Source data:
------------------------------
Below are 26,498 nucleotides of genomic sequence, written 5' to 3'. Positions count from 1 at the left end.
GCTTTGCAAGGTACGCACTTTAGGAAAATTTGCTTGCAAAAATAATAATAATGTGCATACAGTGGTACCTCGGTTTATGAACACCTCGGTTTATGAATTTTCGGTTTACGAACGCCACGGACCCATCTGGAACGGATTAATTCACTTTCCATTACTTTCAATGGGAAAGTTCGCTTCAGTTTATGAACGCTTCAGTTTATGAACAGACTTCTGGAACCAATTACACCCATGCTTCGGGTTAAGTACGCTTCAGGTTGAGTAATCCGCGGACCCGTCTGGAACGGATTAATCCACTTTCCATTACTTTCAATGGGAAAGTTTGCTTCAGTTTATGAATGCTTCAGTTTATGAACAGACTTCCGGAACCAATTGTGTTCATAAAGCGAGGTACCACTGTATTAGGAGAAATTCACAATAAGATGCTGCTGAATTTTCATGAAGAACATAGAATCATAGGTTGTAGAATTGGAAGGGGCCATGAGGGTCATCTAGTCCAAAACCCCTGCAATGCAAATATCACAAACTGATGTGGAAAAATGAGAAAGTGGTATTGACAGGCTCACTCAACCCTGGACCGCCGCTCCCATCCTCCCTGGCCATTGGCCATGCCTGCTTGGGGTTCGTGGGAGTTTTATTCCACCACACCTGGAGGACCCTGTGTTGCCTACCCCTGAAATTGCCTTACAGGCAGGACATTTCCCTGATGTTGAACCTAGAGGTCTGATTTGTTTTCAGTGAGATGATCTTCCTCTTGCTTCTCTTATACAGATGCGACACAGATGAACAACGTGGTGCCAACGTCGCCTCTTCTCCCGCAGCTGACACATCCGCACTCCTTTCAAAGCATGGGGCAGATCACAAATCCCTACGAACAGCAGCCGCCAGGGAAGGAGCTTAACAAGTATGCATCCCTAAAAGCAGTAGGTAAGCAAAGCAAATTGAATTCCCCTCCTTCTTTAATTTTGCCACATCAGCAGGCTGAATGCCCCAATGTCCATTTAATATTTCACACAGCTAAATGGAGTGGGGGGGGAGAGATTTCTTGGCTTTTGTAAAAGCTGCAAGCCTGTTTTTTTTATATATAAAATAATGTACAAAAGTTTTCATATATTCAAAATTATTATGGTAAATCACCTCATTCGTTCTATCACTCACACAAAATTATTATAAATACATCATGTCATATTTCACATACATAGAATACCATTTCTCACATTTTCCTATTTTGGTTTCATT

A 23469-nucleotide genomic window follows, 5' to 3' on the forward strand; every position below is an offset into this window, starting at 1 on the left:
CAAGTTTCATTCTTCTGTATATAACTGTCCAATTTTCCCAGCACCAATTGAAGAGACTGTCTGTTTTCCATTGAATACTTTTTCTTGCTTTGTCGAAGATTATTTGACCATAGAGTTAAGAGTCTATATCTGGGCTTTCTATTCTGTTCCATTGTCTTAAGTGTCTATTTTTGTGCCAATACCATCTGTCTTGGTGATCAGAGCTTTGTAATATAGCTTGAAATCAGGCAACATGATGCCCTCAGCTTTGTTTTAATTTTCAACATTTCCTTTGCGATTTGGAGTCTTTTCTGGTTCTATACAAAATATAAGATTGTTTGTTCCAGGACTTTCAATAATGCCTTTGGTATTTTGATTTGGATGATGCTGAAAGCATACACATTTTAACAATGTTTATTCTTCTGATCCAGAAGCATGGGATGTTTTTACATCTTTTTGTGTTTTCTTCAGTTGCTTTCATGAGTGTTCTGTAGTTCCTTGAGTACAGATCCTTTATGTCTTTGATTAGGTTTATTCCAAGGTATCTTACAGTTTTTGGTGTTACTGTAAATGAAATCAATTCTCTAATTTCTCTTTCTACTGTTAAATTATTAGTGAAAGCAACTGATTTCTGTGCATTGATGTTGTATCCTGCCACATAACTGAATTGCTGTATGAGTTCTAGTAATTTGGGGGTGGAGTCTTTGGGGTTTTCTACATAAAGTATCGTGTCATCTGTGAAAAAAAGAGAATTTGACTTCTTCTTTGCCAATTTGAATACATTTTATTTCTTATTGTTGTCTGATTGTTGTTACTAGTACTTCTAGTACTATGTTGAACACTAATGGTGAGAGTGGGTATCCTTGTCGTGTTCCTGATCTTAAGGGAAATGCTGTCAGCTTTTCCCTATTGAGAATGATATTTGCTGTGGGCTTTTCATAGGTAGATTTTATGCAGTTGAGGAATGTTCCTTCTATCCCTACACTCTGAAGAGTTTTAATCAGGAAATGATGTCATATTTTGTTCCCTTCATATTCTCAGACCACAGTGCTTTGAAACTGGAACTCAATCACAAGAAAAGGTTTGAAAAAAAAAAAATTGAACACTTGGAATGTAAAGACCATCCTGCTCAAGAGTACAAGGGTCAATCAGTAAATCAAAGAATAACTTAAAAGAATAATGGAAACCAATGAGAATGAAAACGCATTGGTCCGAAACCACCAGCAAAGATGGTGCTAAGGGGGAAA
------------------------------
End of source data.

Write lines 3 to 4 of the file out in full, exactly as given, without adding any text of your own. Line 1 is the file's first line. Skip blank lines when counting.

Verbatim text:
A 23469-nucleotide genomic window follows, 5' to 3' on the forward strand; every position below is an offset into this window, starting at 1 on the left:
CAAGTTTCATTCTTCTGTATATAACTGTCCAATTTTCCCAGCACCAATTGAAGAGACTGTCTGTTTTCCATTGAATACTTTTTCTTGCTTTGTCGAAGATTATTTGACCATAGAGTTAAGAGTCTATATCTGGGCTTTCTATTCTGTTCCATTGTCTTAAGTGTCTATTTTTGTGCCAATACCATCTGTCTTGGTGATCAGAGCTTTGTAATATAGCTTGAAATCAGGCAACATGATGCCCTCAGCTTTGTTTTAATTTTCAACATTTCCTTTGCGATTTGGAGTCTTTTCTGGTTCTATACAAAATATAAGATTGTTTGTTCCAGGACTTTCAATAATGCCTTTGGTATTTTGATTTGGATGATGCTGAAAGCATACACATTTTAACAATGTTTATTCTTCTGATCCAGAAGCATGGGATGTTTTTACATCTTTTTGTGTTTTCTTCAGTTGCTTTCATGAGTGTTCTGTAGTTCCTTGAGTACAGATCCTTTATGTCTTTGATTAGGTTTATTCCAAGGTATCTTACAGTTTTTGGTGTTACTGTAAATGAAATCAATTCTCTAATTTCTCTTTCTACTGTTAAATTATTAGTGAAAGCAACTGATTTCTGTGCATTGATGTTGTATCCTGCCACATAACTGAATTGCTGTATGAGTTCTAGTAATTTGGGGGTGGAGTCTTTGGGGTTTTCTACATAAAGTATCGTGTCATCTGTGAAAAAAAGAGAATTTGACTTCTTCTTTGCCAATTTGAATACATTTTATTTCTTATTGTTGTCTGATTGTTGTTACTAGTACTTCTAGTACTATGTTGAACACTAATGGTGAGAGTGGGTATCCTTGTCGTGTTCCTGATCTTAAGGGAAATGCTGTCAGCTTTTCCCTATTGAGAATGATATTTGCTGTGGGCTTTTCATAGGTAGATTTTATGCAGTTGAGGAATGTTCCTTCTATCCCTACACTCTGAAGAGTTTTAATCAGGAAATGATGTCATATTTTGTTCCCTTCATATTCTCAGACCACAGTGCTTTGAAACTGGAACTCAATCACAAGAAAAGGTTTGAAAAAAAAAAAATTGAACACTTGGAATGTAAAGACCATCCTGCTCAAGAGTACAAGGGTCAATCAGTAAATCAAAGAATAACTTAAAAGAATAATGGAAACCAATGAGAATGAAAACGCATTGGTCCGAAACCACCAGCAAAGATGGTGCTAAGGGGGAAA